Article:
In reflecting on that morning's tableau, I concluded that what mom and I had was something he, at his age, lacked:  perspective.  In his thinking, things needed to happen quickly, concretely. There was little room for uncertainty or ambiguity; the consequences (either being late, or not having a contribution for the potluck) were too great.  And I understand!  I remember clearly feeling much the same way when I was his age.
       But wait. . . .
       I don't think that concern over uncertainty is something we outgrow. I know I can't claim that I have outgrown it, and my impatience with him that morning testified to that!  But also, the increase in diagnoses of anxiety disorders, or the prescription of anti-anxiety medications, would suggest that "worry" is not one of those things that has gone away with evolution.  Certainly, worrisome questions abound on a university campus:  "Can I afford tuition?"  "What if I don't get into THAT graduate program?"  "If I don't get that article submitted before the deadline, what will happen with my tenure application?"  "Will we meet our admissions goals?"  "One of our key players is out with an injury; how can we be competitive this tournament weekend?"  "What will I write for my Friday reflection?"
       Neither news, nor social, media help matters.  Whether the reports are of Ebola, the latest atrocities brought about by ISIS/ISIL, failing infra-strucure in the nation's roadways, unethical politicians, crime on the streets, or "shared" Facebook posts, the old journalism adage seems to reign true:  "If it bleeds, it leads."  And that cliché runs hand-in-hand with another (from marketing):  "Create a need, and then meet it."  The "causes" for worry are all around us.
       I certainly don't want to minimize any of those threats (well, maybe some of them deserve minimizing!)   I have to wonder, however, about the question of perspective, that is, what is the "need" that is being created, and then filled?  The uncertainties that we face are subject to manipulation by others for their purposes.  Comparing the reporting on almost any event by Fox News, CNN, Al Jazeera or the Huffington Post reveals clear differences  . . . . with associated (desired), different, responses from us.  The "void" created by the uncertainty can be filled by someone else's answer, probably addressing that person's fear/need. But should that be OUR response?
      An answer to that question seems be well-illustrated in the familiar story of the Good Samaritan.  A mugging victim is left by the side of the road.  Two passers-by leave him there, socially "conditioned" to worry that something "bad" may happen to them if they were to help.  An unlikely third potential helper steps beyond such social conditioning and gives aid.  Compassion compelled him to leave worry/threat/fear aside.  His perspective was different -- a fortunate difference for the mugged victim.
      Fortunately, for my son, Mom's immediate perspective was little different than mine. She had compassion, set aside concern for the "necessity" of breakfast, cooked the potstickers, and sent him on his way.


Chaplain Gary

Friday, October 3, 2014

To Tell the Truth

     Catherine McLeod is an investigative reporter for a major Denver newspaper in a relatively new mystery-novel series by Boulder author Margaret Coel.  In the opening scene of the first book, Blood Memory, Catherine is almost the victim of a serious crime, and witnesses the shooting of a friend.  After a harrowing night, she goes into her office the following day, to be met by applause from her co-workers.  Then she is summoned into the boss's office where, after some "comforting" words, she is given into the hands of another investigative reporter who proceeds to grill her about her experience.  I couldn't help but wonder whether or not Catherine would, subsequently, change the way she went about her job after being subject to the same kind of treatment she was accustomed to meting out.  (And I haven't read enough of the books to know!)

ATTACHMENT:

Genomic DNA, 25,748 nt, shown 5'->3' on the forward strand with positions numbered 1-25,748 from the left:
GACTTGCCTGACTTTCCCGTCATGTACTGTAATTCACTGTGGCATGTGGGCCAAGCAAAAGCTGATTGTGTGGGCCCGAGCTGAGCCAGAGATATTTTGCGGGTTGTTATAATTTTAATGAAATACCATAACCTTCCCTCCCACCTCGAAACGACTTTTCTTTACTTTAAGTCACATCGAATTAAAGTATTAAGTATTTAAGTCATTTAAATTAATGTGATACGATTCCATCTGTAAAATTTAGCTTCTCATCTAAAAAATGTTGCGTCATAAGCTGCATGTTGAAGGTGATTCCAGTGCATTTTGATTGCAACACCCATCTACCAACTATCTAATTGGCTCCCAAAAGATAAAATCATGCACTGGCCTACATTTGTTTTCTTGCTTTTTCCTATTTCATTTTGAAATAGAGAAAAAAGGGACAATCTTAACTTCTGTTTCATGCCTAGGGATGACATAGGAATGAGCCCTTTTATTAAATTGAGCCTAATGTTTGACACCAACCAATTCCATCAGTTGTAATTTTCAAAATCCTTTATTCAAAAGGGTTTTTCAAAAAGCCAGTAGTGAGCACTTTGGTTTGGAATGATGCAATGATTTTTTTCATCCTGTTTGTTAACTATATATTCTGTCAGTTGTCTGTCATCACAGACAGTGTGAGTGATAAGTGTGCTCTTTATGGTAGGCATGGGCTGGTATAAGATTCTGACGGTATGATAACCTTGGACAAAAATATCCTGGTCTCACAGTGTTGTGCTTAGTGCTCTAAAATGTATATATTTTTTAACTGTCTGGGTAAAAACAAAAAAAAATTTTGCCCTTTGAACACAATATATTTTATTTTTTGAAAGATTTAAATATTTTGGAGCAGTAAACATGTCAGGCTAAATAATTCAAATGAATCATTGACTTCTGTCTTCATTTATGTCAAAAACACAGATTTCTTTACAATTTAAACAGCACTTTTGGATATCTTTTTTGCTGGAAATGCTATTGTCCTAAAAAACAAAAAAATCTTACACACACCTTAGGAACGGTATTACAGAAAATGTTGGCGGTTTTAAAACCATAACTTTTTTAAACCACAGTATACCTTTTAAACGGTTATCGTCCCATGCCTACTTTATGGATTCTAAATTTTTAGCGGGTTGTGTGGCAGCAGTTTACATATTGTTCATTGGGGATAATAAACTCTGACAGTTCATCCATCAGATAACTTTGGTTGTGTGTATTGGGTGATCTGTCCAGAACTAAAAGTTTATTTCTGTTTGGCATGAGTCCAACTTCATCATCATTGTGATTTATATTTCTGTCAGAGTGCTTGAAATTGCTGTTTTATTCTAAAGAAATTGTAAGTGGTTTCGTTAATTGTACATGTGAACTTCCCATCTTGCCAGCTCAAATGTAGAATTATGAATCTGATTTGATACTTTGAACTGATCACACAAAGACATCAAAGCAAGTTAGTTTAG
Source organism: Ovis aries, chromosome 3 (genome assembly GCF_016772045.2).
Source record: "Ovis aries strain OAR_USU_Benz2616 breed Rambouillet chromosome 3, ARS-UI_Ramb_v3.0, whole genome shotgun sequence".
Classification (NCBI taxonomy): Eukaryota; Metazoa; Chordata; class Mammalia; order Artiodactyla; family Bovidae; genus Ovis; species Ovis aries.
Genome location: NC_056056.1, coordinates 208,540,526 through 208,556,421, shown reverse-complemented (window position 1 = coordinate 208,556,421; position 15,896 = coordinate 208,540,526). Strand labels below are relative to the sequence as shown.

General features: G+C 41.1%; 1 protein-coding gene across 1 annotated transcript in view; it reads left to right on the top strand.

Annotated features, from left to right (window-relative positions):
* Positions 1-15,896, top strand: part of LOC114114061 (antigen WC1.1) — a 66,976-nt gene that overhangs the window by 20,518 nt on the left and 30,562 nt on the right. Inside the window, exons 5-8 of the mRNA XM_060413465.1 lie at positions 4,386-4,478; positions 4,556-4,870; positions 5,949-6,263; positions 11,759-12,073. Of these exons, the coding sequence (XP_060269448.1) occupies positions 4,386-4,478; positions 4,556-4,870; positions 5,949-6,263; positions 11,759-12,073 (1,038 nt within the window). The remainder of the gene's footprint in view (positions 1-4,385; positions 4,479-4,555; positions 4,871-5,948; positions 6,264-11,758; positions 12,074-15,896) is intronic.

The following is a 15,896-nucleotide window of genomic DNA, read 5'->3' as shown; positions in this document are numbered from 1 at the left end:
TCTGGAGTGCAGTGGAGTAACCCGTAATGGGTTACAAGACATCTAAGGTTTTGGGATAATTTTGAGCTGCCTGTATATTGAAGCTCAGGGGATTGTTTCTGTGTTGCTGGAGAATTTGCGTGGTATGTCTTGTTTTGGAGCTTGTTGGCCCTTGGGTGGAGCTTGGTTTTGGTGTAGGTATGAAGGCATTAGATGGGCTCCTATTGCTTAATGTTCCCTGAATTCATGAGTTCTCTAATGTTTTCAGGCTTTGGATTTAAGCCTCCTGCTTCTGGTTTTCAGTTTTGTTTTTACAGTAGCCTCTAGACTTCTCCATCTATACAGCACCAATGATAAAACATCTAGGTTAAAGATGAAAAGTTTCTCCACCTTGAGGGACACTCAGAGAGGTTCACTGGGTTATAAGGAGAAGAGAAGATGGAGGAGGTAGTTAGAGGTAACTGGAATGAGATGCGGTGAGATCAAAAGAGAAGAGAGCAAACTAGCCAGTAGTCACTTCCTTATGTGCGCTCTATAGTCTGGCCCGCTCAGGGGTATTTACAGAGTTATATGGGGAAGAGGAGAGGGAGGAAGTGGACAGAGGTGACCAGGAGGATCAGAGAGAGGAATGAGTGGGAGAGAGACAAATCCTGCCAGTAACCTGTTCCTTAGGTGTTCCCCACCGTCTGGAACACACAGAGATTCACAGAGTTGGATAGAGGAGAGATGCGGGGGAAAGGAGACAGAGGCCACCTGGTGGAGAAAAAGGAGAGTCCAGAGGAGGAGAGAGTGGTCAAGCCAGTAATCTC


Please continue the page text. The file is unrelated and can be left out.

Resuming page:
A couple of clichés sprang to mind:  "What's good for the goose is good for the gander" and "The shoe's on the other foot, now!".  But what I also felt was some sympathy for Catherine; she was in a VERY difficult situation and wasn't being allowed to deal with it on her own terms.  What I saw was an age-old and constant phenomenon:  someone gets so entangled in the various webs of their life that they cease to see them, or even realize that they are entangled.  It may take a "knock upside the head" to get that person to wake up to their predicament.  Waking up is one thing, however, and acting on the realization is something different.
        "Wake up and do things differently" is a theme of the Hebrew prophet Hosea, which I've been reading the last few days.  As was the case with many of his prophetic colleagues, Hosea rails against the complacency of his compatriots.  He points out that they had adopted the conviction that certain rituals and practices were all that was really necessary to be faithful to God. He accuses them of ignoring the more central concerns of their religion:  justice, compassion, mercy, etc.  And he asserts (on behalf of God) that they will soon receive their just desserts.
         Hosea was not alone, as I've suggested.  Not only did his prophetic contemporaries make similar accusations, but many of the Hebrew prophets in centuries to follow also criticized this pattern.  Turning a sympathetic eye towards the "people", I can't imagine that they consciously decided to ignore the "weightier matters", but that habit, and a desire for doing the easy things, simply led them down an, ultimately, problematic path.  But correction didn't -- and doesn't -- come easy.  The prophets often suffered for telling the truth, and the people suffered for not listening.
       I don't believe that any of us willingly choose to adopt erroneous ideas, or choose to take the wrong road.  As fallible humans, however, we often find ourselves caught up in "wrong-thinking" without realizing it.  Sometimes it's habit; sometimes it's simply incomplete knowledge (that we assume is complete).  But what both Catherine McLeod (or Margaret Coel) and Hosea have reminded me is that sympathy is often a good thing to extend to the one in "error", as well as that listening to the correcting truth may be a life-giving action.
        What's that you say . . . . . ?

Chaplain Gary